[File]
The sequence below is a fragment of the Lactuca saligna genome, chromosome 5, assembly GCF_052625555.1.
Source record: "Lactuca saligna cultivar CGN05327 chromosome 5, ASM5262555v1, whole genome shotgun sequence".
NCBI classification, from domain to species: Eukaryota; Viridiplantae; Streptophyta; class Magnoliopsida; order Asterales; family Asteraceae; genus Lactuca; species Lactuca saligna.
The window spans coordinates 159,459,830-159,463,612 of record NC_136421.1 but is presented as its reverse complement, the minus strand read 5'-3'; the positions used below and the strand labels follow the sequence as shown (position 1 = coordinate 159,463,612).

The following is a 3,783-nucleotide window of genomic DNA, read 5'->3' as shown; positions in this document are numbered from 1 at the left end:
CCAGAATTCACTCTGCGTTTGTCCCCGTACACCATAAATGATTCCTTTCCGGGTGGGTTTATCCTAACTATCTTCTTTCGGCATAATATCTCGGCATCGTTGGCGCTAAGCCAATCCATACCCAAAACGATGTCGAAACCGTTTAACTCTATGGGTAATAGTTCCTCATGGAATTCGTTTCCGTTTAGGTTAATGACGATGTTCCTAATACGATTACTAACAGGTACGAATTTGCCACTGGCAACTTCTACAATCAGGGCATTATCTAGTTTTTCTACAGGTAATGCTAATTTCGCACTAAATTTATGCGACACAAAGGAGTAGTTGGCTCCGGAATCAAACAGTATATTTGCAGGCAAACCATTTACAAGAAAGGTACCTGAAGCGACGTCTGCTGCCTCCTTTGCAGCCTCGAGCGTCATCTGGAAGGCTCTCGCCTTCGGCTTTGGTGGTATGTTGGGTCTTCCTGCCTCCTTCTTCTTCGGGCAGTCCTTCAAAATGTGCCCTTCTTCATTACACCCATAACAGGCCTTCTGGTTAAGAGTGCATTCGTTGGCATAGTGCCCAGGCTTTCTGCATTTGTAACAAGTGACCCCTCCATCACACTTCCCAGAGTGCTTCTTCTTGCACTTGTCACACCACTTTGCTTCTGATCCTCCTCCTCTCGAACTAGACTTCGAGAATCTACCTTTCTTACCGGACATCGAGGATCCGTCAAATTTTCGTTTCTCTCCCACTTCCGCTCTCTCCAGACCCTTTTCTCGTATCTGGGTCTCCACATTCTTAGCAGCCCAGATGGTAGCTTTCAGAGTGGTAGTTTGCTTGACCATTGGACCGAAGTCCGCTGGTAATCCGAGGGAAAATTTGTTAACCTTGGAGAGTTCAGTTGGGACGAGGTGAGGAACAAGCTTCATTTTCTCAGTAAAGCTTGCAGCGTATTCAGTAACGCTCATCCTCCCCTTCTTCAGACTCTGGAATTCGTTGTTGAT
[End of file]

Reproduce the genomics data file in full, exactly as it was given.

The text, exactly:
The sequence below is a fragment of the Lactuca saligna genome, chromosome 5, assembly GCF_052625555.1.
Source record: "Lactuca saligna cultivar CGN05327 chromosome 5, ASM5262555v1, whole genome shotgun sequence".
NCBI classification, from domain to species: Eukaryota; Viridiplantae; Streptophyta; class Magnoliopsida; order Asterales; family Asteraceae; genus Lactuca; species Lactuca saligna.
The window spans coordinates 159,459,830-159,463,612 of record NC_136421.1 but is presented as its reverse complement, the minus strand read 5'-3'; the positions used below and the strand labels follow the sequence as shown (position 1 = coordinate 159,463,612).

The following is a 3,783-nucleotide window of genomic DNA, read 5'->3' as shown; positions in this document are numbered from 1 at the left end:
CCAGAATTCACTCTGCGTTTGTCCCCGTACACCATAAATGATTCCTTTCCGGGTGGGTTTATCCTAACTATCTTCTTTCGGCATAATATCTCGGCATCGTTGGCGCTAAGCCAATCCATACCCAAAACGATGTCGAAACCGTTTAACTCTATGGGTAATAGTTCCTCATGGAATTCGTTTCCGTTTAGGTTAATGACGATGTTCCTAATACGATTACTAACAGGTACGAATTTGCCACTGGCAACTTCTACAATCAGGGCATTATCTAGTTTTTCTACAGGTAATGCTAATTTCGCACTAAATTTATGCGACACAAAGGAGTAGTTGGCTCCGGAATCAAACAGTATATTTGCAGGCAAACCATTTACAAGAAAGGTACCTGAAGCGACGTCTGCTGCCTCCTTTGCAGCCTCGAGCGTCATCTGGAAGGCTCTCGCCTTCGGCTTTGGTGGTATGTTGGGTCTTCCTGCCTCCTTCTTCTTCGGGCAGTCCTTCAAAATGTGCCCTTCTTCATTACACCCATAACAGGCCTTCTGGTTAAGAGTGCATTCGTTGGCATAGTGCCCAGGCTTTCTGCATTTGTAACAAGTGACCCCTCCATCACACTTCCCAGAGTGCTTCTTCTTGCACTTGTCACACCACTTTGCTTCTGATCCTCCTCCTCTCGAACTAGACTTCGAGAATCTACCTTTCTTACCGGACATCGAGGATCCGTCAAATTTTCGTTTCTCTCCCACTTCCGCTCTCTCCAGACCCTTTTCTCGTATCTGGGTCTCCACATTCTTAGCAGCCCAGATGGTAGCTTTCAGAGTGGTAGTTTGCTTGACCATTGGACCGAAGTCCGCTGGTAATCCGAGGGAAAATTTGTTAACCTTGGAGAGTTCAGTTGGGACGAGGTGAGGAACAAGCTTCATTTTCTCAGTAAAGCTTGCAGCGTATTCAGTAACGCTCATCCTCCCCTTCTTCAGACTCTGGAATTCGTTGTTGAT